Hindi is an epic language: Krishna Sobti
The novelist on what it means to be a citizen, her court battle with Amrita Pritam, and writers and their drink of choice
Hum jhamela karne wale log thay (we were troublemakers),” laughs Krishna Sobti as she recounts an incident when she suggested that the Sahitya Akademi would be doing a great service to writers by opening a bar on its premises. Jokes aside, the 91-year-old Hindi novelist, who starts her day close to noon with some four newspapers, finds herself angry and anguished every day at what she calls the Bharatiya Janata Party regime’s destruction of a “dream, and a country”. During a conversation at her apartment in New Delhi, Sobti talks about watching herself get old, her 26-year court battle with poet Amrita Pritam, whom she accused of plagiarizing the title of her novel Zindaginama (an English translation by Neer Kanwal Mani and Moyna Mazumdar has just been published by HarperCollins), the importance of distancing herself from her characters, and the need to prevent another “Pakistan”. Edited excerpts from the interview:
You are now 91. And you say it’s interesting to watch yourself get old. Tell us more.
It’s great to be alive, especially when things are again changing. Mine is the first generation (of Indians) post Partition and independence. That was a (time of) great upheaval. And now, when you hear the same kind of noise (from right-wing elements), it is such a big thing. Fortunately or not, I had a passage of history I walked through. I spent my childhood in colonial times, and we knew jo haqumat (the rulers) hai, they were English, and you are very much Indians. And that kind of feeling, you know, that you are “Indian”, we always associated with those people who were fighting for it; our heroes were the inquilabis (freedom fighters).
And Partition, that was something very powerful—the killings, the migrations. And now, when you hear about the migration in Europe, I get worked up. Prior to Partition, I was in my hostel in Lahore. I packed my suitcases, looked at the rooms, they were empty, and came down. I ventured towards the swimming pool, I don’t know why. I went to the gate, took my suitcases there. The chowkidar (guard) did not look at me and I didn’t look at him—when we left that place, there was something telling you that it’s over. From the gate, I went up to my room, and looked at the empty room. Only one pencil was there. I picked it up and wrote on the wall: Behati hawao yaad rakhna/Hum yahan par reh gaye hain (Blowing winds, please remember/we too have stayed here).
And when I came down, I cried.
After that, the camps, seeing people, their happiness destroyed, it was difficult. I didn’t know how to deal with myself. Finally, I wrote this novel (Zindaginama), and submitted it to a very high-profile publisher in Allahabad, Leader Press. (After the edits) I opened it and so many words had been changed. They were half serious with me. They thought I was a Punjabi girl, and my Hindi not strong enough. I told them you don’t know there is a difference between an urban narrative and a rural narrative. I am dealing with the rural. So I paid them money and got the manuscript back.
For six years, it was lying with me. Finally, (publisher) Sheila Sandhu said please open it and do something with it. I decided one night—maybe by that time I was wiser—to rewrite it. There was something (in the earlier version) that did not appeal to the heart and mind. At that time, there was that finality, that that (Gujrat, in Pakistan) is not your place—and that is the place you belonged to. This (novel) was going back to what life was. That was one place where God was known by one word—rab. Whether somebody was Muslim, Hindu, Sikh or Isahi—rab. Even their culture, their way of thinking, of cooking, of dressing up...and still each one of them had their own identity. That was fantastic.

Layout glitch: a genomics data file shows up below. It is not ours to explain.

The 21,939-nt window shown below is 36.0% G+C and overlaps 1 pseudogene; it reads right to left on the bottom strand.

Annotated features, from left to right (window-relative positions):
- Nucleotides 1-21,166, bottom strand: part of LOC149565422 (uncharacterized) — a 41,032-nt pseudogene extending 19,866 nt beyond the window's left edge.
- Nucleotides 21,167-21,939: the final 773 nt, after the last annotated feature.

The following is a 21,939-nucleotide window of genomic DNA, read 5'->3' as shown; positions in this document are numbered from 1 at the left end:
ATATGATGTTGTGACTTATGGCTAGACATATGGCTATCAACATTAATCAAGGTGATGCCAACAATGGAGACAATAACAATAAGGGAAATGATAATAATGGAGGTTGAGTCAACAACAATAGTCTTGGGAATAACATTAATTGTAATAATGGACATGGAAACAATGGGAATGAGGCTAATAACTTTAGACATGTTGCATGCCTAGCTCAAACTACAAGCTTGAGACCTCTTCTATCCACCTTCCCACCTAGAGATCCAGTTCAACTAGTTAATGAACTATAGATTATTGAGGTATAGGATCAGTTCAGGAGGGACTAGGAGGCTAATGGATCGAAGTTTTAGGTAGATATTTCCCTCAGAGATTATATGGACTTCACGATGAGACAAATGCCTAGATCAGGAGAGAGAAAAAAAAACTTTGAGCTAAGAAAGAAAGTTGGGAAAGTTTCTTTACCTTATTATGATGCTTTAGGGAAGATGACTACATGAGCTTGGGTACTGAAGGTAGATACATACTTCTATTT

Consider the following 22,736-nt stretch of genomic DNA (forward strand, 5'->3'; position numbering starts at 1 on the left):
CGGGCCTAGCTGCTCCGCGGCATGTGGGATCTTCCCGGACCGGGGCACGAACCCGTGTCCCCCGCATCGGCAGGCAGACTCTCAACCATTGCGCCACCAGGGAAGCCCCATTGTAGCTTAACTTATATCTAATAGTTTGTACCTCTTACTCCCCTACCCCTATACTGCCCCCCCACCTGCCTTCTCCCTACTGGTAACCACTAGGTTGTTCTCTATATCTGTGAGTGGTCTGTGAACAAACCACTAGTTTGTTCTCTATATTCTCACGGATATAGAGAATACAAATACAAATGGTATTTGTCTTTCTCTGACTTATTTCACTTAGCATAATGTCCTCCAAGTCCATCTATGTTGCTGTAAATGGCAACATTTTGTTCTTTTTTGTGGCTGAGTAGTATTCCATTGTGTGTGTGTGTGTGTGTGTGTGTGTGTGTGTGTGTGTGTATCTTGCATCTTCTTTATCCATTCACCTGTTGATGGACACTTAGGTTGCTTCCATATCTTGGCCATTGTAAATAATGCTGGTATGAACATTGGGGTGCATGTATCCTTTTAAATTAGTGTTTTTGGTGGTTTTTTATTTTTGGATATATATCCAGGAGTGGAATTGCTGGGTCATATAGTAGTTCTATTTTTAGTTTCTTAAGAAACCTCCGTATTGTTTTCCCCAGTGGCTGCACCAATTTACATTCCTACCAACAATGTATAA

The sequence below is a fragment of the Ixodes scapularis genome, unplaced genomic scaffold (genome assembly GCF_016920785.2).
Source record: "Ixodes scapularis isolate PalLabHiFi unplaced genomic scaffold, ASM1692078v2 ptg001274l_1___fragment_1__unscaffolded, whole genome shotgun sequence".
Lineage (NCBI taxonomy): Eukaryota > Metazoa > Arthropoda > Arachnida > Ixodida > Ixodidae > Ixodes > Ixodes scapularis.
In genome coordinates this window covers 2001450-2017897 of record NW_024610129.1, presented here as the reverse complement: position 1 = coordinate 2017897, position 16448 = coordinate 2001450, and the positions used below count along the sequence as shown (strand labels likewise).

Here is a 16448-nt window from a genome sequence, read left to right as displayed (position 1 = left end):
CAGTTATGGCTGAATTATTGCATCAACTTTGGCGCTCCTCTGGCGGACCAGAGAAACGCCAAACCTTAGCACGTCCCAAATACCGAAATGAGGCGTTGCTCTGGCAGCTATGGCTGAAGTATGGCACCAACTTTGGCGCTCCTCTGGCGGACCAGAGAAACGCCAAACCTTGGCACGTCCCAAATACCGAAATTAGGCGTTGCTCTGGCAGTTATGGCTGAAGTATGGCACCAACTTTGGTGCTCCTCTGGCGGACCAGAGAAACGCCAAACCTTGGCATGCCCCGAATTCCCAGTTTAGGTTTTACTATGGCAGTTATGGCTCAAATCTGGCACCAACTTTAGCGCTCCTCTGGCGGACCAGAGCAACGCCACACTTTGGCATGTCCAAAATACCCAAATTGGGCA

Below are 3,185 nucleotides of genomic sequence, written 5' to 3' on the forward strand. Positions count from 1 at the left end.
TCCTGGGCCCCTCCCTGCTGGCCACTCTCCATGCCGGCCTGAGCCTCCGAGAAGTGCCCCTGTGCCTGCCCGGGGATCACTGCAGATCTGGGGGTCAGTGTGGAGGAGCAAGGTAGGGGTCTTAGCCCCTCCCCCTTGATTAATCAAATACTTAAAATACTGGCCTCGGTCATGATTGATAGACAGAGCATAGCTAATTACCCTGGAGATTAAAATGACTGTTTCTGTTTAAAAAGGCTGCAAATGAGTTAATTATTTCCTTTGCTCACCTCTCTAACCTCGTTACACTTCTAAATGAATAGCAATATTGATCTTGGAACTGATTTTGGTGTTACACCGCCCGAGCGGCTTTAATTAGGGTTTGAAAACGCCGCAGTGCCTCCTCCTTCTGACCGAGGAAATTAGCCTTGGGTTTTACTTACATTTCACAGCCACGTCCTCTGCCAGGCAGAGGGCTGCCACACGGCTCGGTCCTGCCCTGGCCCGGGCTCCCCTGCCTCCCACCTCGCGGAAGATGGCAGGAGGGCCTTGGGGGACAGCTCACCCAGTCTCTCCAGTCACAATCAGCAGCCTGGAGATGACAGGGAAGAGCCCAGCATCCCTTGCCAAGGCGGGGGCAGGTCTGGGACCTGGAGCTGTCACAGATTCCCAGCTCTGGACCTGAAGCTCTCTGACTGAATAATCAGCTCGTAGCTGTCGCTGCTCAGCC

I was one of those writers rotting on Curzon Road (in Delhi), thinking back to those times.
At that point, in the works of artists and writers, the notion of nation-building was very much present, isn’t it?
You are saying something beautiful. It’s very strange, we took ourselves seriously, the writers. It is not on this side or that side. We were on the human side. It was a political identity that forced them to do Partition. But this time, it’s your (political regime’s) thinking, you will destroy not only a dream, you will destroy a country. You are a free nation. Why don’t you look after this? If you know what it means to be a citizen, I have every reason to feel touchy and to feel angry.
Immediately after independence, it was a great time for writers. One day, Bhisham (Sahni) and I were having a cup of tea. We treated him as a senior. He said, Krishnaji, do you have time to read something? I said, Yes, I have only one thing to read and write, nothing else. So he gave me a book. I read that the whole night, and in the morning, I told Sheila (Sandhu) something big is happening. That was Tamas. There was an ideology, but it was much more than that. It was something quite human.
‘Zindaginama’ was initially planned as a trilogy, but that never happened. Why?
With the book Zindaginama, I had to go to court, and for 26 years I was in court. Amritaji (Amrita Pritam) wrote a book, uska naam tha Hardatt Ka Zindaginama (the title was Hardatt Ka Zindaginama). Intellectual property was very important for me, and I thought I must safeguard it, and I went to court. Amritaji was a great poetess, but I knew that this book was different, and I knew the law, that if it was the same genre, you can object. I don’t keep kachra (rubbish) in my mind, you know. If there is something bothering me, I will do the needful then and there, at any cost. I lost the case, but I never lost any faith in the judiciary, knowing fully well that writing is just not an intellectual pursuit, it is also labour. Even now, intellectual property is not looked after well. After that, I started the second part, Dil-O-Danish.